WORD over all, beautiful as the sky!
Beautiful that war, and all its deeds of carnage, must in time be utterly lost;
That the hands of the sisters Death and Night, incessantly softly wash again,
and ever again, this soil’d world:
… For my enemy is dead—a man divine as myself is dead;
I look where he lies, white-faced and still, in the coffin—I draw near;
I bend down, and touch lightly with my lips the white face in the coffin.
–by Walt Whitman
In this poem I like the metaphor of death and night being sisters, each repeating their cycle again and again because we don’t get things right. Our individual and corporate beliefs are incongruent, one with the other. My dead enemy whom I kill is a god, and I kiss the one I kill. How do I make sense of these warring factions within myself? How do I resolve the desire to kill and to embrace, to fight and to forgive? I admire that Whitman here implies that the war is not only with the enemy, but with and within ourselves.
Communities in conflict can find shared values, shared priorities. For example, factions can share values of families and safety. In their conflicts, however, it might appear that one faction values family over safety. This group might wish to condone certain types of celebration of family (say, open flames on birthday cakes in restaurants). Still another might view birthdays as childish and unhealthy and ungodly. One of these groups might wish to prohibit some behaviors (say, sparklers on cakes in public places), while allowing for limited use of single birthday candles on cupcakes in restaurants). Another of the groups might appear to value safety over families, but in reality they have a religious tradition that limits the scope of the expression of their valuing of family and safety.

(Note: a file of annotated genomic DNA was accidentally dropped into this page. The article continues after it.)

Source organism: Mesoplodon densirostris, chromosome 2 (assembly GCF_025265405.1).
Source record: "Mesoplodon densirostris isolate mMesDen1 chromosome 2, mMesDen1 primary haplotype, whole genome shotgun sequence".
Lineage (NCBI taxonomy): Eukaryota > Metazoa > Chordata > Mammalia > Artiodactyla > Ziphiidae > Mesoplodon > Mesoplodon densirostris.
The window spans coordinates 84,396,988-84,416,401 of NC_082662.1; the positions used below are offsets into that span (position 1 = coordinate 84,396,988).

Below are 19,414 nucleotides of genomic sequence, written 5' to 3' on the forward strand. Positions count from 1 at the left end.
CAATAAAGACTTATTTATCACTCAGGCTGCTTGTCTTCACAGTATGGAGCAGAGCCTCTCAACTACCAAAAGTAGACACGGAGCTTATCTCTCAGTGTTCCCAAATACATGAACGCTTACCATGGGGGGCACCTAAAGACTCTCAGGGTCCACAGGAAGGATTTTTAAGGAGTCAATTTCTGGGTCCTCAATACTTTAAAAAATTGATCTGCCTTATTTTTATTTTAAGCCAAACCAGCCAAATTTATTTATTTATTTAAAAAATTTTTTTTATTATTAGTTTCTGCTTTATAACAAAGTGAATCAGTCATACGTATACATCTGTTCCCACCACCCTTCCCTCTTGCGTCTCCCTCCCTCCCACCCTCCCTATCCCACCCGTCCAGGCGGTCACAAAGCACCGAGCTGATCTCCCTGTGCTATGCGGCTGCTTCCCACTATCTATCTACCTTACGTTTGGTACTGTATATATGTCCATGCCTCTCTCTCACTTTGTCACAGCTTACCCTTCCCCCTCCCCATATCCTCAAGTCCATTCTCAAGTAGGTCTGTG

The apparent irreconcilable differences among these groups show up in argument and debate about whose beliefs are correct. At times, they are expressed as moral or intellectual superiority. But at the core, these debates and expressions belie the uneasy resolution or ambivalence about deeply held values and how they are prioritized. The old systems that sought to reconcile these differences are not our own, but are borrowed from people we don’t know and have not met.
In communities, the work of reconciling differences between individuals and groups must include the reconciliation of the war of values within, a war often waged with the unexamined past. Shedding the light of introspection on our ambivalence opens us to reconciling the apparently irreconcilable, making community possible and us as beautiful as the sky.